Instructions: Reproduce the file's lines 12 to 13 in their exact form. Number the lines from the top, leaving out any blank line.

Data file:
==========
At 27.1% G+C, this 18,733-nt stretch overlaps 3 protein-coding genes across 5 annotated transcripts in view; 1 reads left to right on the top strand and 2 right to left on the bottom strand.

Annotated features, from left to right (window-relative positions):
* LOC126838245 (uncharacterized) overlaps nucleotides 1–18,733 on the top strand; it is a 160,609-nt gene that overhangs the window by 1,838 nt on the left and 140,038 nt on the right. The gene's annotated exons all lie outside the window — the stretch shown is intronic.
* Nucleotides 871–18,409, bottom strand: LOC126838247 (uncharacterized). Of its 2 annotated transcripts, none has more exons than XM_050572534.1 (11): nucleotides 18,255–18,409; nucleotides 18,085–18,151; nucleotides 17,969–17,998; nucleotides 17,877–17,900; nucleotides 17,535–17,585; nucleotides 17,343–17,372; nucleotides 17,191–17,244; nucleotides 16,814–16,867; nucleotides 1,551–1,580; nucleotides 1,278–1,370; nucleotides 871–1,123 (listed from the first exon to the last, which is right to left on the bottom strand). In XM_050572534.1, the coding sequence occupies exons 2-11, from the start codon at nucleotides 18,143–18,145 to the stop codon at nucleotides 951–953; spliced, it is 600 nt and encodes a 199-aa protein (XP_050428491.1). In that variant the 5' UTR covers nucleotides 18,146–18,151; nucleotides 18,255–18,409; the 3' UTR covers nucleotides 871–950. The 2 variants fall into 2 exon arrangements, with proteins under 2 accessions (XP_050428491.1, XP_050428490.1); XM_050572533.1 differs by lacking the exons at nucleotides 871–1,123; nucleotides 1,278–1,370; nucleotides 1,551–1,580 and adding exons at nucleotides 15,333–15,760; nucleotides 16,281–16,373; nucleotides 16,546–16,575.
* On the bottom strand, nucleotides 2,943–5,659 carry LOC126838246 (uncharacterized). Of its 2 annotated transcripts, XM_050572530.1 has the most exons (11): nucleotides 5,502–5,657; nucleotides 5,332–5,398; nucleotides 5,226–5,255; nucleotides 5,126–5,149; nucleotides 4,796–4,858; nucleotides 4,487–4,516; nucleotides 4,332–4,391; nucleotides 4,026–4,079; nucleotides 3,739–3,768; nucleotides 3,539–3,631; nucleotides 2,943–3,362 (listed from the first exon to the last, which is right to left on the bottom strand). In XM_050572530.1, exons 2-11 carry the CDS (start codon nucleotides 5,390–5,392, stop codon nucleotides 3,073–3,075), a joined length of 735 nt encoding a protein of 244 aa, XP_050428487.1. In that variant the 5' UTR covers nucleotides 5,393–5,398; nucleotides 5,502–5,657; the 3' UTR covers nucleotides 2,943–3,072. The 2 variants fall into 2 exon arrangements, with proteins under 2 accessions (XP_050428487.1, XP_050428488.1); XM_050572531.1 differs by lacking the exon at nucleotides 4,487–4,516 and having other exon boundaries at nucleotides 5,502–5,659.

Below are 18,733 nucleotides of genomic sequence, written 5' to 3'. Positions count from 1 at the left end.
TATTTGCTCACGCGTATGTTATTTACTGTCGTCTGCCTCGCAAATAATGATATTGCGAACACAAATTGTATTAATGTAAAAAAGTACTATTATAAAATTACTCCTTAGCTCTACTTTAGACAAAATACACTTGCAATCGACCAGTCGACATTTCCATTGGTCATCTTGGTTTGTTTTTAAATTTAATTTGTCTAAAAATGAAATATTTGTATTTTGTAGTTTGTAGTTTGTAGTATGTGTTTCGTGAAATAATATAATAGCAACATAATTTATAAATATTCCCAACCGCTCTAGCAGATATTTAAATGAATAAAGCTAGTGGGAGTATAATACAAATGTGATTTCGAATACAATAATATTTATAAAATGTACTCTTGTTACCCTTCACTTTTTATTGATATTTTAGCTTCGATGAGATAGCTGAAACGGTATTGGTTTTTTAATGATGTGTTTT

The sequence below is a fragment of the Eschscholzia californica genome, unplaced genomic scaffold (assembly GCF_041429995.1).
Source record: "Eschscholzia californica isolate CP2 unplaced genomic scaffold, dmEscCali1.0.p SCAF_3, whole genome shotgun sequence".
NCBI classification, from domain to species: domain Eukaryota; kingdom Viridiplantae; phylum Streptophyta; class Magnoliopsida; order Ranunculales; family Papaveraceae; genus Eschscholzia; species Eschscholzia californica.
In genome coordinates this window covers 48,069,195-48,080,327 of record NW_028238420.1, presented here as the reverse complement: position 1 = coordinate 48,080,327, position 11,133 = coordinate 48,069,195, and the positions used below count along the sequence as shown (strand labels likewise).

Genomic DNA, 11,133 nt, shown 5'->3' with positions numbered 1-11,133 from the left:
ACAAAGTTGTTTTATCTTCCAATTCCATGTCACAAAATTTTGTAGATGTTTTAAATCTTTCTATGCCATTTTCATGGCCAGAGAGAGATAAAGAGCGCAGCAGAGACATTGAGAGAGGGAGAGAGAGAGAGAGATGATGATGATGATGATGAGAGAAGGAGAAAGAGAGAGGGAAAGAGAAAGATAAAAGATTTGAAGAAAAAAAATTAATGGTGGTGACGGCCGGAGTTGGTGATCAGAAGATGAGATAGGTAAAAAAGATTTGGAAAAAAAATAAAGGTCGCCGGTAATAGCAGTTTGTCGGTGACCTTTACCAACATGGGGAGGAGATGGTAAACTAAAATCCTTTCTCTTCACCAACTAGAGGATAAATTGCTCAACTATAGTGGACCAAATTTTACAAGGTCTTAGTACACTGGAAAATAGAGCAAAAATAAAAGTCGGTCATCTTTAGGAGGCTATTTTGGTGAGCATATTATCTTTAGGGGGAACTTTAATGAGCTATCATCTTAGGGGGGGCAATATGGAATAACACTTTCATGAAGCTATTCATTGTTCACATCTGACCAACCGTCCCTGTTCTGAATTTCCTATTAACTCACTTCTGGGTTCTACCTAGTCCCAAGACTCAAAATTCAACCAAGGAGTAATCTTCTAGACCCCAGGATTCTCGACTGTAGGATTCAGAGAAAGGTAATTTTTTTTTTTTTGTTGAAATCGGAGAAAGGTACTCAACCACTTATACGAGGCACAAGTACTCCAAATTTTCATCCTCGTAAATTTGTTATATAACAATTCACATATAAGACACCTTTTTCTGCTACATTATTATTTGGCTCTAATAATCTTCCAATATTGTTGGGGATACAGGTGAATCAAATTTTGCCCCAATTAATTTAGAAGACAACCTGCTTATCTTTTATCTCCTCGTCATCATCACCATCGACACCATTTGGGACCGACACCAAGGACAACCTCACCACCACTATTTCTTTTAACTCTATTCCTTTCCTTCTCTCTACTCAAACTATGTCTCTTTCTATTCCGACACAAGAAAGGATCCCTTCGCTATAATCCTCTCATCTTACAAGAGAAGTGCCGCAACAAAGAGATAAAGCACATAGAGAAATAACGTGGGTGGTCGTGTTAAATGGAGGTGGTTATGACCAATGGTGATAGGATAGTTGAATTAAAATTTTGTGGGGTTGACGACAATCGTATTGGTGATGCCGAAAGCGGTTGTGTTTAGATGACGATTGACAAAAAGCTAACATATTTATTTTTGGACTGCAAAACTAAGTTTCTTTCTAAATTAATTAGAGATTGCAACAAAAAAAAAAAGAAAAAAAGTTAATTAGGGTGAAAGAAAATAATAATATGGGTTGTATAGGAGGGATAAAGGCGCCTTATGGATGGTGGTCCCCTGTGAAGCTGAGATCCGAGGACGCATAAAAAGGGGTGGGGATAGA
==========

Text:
Genomic DNA, 11,133 nt, shown 5'->3' with positions numbered 1-11,133 from the left:
ACAAAGTTGTTTTATCTTCCAATTCCATGTCACAAAATTTTGTAGATGTTTTAAATCTTTCTATGCCATTTTCATGGCCAGAGAGAGATAAAGAGCGCAGCAGAGACATTGAGAGAGGGAGAGAGAGAGAGAGATGATGATGATGATGATGAGAGAAGGAGAAAGAGAGAGGGAAAGAGAAAGATAAAAGATTTGAAGAAAAAAAATTAATGGTGGTGACGGCCGGAGTTGGTGATCAGAAGATGAGATAGGTAAAAAAGATTTGGAAAAAAAATAAAGGTCGCCGGTAATAGCAGTTTGTCGGTGACCTTTACCAACATGGGGAGGAGATGGTAAACTAAAATCCTTTCTCTTCACCAACTAGAGGATAAATTGCTCAACTATAGTGGACCAAATTTTACAAGGTCTTAGTACACTGGAAAATAGAGCAAAAATAAAAGTCGGTCATCTTTAGGAGGCTATTTTGGTGAGCATATTATCTTTAGGGGGAACTTTAATGAGCTATCATCTTAGGGGGGGCAATATGGAATAACACTTTCATGAAGCTATTCATTGTTCACATCTGACCAACCGTCCCTGTTCTGAATTTCCTATTAACTCACTTCTGGGTTCTACCTAGTCCCAAGACTCAAAATTCAACCAAGGAGTAATCTTCTAGACCCCAGGATTCTCGACTGTAGGATTCAGAGAAAGGTAATTTTTTTTTTTTTGTTGAAATCGGAGAAAGGTACTCAACCACTTATACGAGGCACAAGTACTCCAAATTTTCATCCTCGTAAATTTGTTATATAACAATTCACATATAAGACACCTTTTTCTGCTACATTATTATTTGGCTCTAATAATCTTCCAATATTGTTGGGGATACAGGTGAATCAAATTTTGCCCCAATTAATTTAGAAGACAACCTGCTTATCTTTTATCTCCTCGTCATCATCACCATCGACACCATTTGGGACCGACACCAAGGACAACCTCACCACCACTATTTCTTTTAACTCTATTCCTTTCCTTCTCTCTACTCAAACTATGTCTCTTTCTATTCCGACACAAGAAAGGATCCCTTCGCTATAATCCTCTCATCTTACAAGAGAAGTGCCGCAACAAAGAGATAAAGCACATAGAGAAATAACGTGGGTGGTCGTGTTAAATGGAGGTGGTTATGACCAATGGTGATAGGATAGTTGAATTAAAATTTTGTGGGGTTGACGACAATCGTATTGGTGATGCCGAAAGCGGTTGTGTTTAGATGACGATTGACAAAAAGCTAACATATTTATTTTTGGACTGCAAAACTAAGTTTCTTTCTAAATTAATTAGAGATTGCAACAAAAAAAAAAAGAAAAAAAGTTAATTAGGGTGAAAGAAAATAATAATATGGGTTGTATAGGAGGGATAAAGGCGCCTTATGGATGGTGGTCCCCTGTGAAGCTGAGATCCGAGGACGCATAAAAAGGGGTGGGGATAGA